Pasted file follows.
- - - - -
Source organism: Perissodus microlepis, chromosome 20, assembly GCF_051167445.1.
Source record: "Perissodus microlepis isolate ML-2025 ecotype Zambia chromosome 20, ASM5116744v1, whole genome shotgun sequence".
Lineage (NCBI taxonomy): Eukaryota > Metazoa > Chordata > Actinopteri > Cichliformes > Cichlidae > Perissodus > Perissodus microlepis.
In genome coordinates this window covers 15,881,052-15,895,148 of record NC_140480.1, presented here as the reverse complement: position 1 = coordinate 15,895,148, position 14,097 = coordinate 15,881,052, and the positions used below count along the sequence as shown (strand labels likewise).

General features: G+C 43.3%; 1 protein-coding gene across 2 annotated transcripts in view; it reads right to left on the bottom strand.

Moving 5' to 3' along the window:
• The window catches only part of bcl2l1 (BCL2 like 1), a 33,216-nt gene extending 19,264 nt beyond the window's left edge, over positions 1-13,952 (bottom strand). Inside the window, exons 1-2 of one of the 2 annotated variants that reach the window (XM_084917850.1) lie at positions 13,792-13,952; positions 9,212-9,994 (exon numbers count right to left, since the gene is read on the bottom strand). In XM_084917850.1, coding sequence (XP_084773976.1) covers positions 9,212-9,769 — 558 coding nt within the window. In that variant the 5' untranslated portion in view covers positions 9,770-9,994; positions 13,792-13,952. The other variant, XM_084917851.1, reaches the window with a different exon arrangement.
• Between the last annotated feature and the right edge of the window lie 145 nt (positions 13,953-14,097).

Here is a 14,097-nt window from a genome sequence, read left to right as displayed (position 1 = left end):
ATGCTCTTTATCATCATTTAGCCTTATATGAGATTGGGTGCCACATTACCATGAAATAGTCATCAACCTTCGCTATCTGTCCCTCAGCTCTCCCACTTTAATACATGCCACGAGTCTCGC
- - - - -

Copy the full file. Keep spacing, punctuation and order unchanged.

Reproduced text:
Source organism: Perissodus microlepis, chromosome 20, assembly GCF_051167445.1.
Source record: "Perissodus microlepis isolate ML-2025 ecotype Zambia chromosome 20, ASM5116744v1, whole genome shotgun sequence".
Lineage (NCBI taxonomy): Eukaryota > Metazoa > Chordata > Actinopteri > Cichliformes > Cichlidae > Perissodus > Perissodus microlepis.
In genome coordinates this window covers 15,881,052-15,895,148 of record NC_140480.1, presented here as the reverse complement: position 1 = coordinate 15,895,148, position 14,097 = coordinate 15,881,052, and the positions used below count along the sequence as shown (strand labels likewise).

General features: G+C 43.3%; 1 protein-coding gene across 2 annotated transcripts in view; it reads right to left on the bottom strand.

Moving 5' to 3' along the window:
• The window catches only part of bcl2l1 (BCL2 like 1), a 33,216-nt gene extending 19,264 nt beyond the window's left edge, over positions 1-13,952 (bottom strand). Inside the window, exons 1-2 of one of the 2 annotated variants that reach the window (XM_084917850.1) lie at positions 13,792-13,952; positions 9,212-9,994 (exon numbers count right to left, since the gene is read on the bottom strand). In XM_084917850.1, coding sequence (XP_084773976.1) covers positions 9,212-9,769 — 558 coding nt within the window. In that variant the 5' untranslated portion in view covers positions 9,770-9,994; positions 13,792-13,952. The other variant, XM_084917851.1, reaches the window with a different exon arrangement.
• Between the last annotated feature and the right edge of the window lie 145 nt (positions 13,953-14,097).

Here is a 14,097-nt window from a genome sequence, read left to right as displayed (position 1 = left end):
ATGCTCTTTATCATCATTTAGCCTTATATGAGATTGGGTGCCACATTACCATGAAATAGTCATCAACCTTCGCTATCTGTCCCTCAGCTCTCCCACTTTAATACATGCCACGAGTCTCGC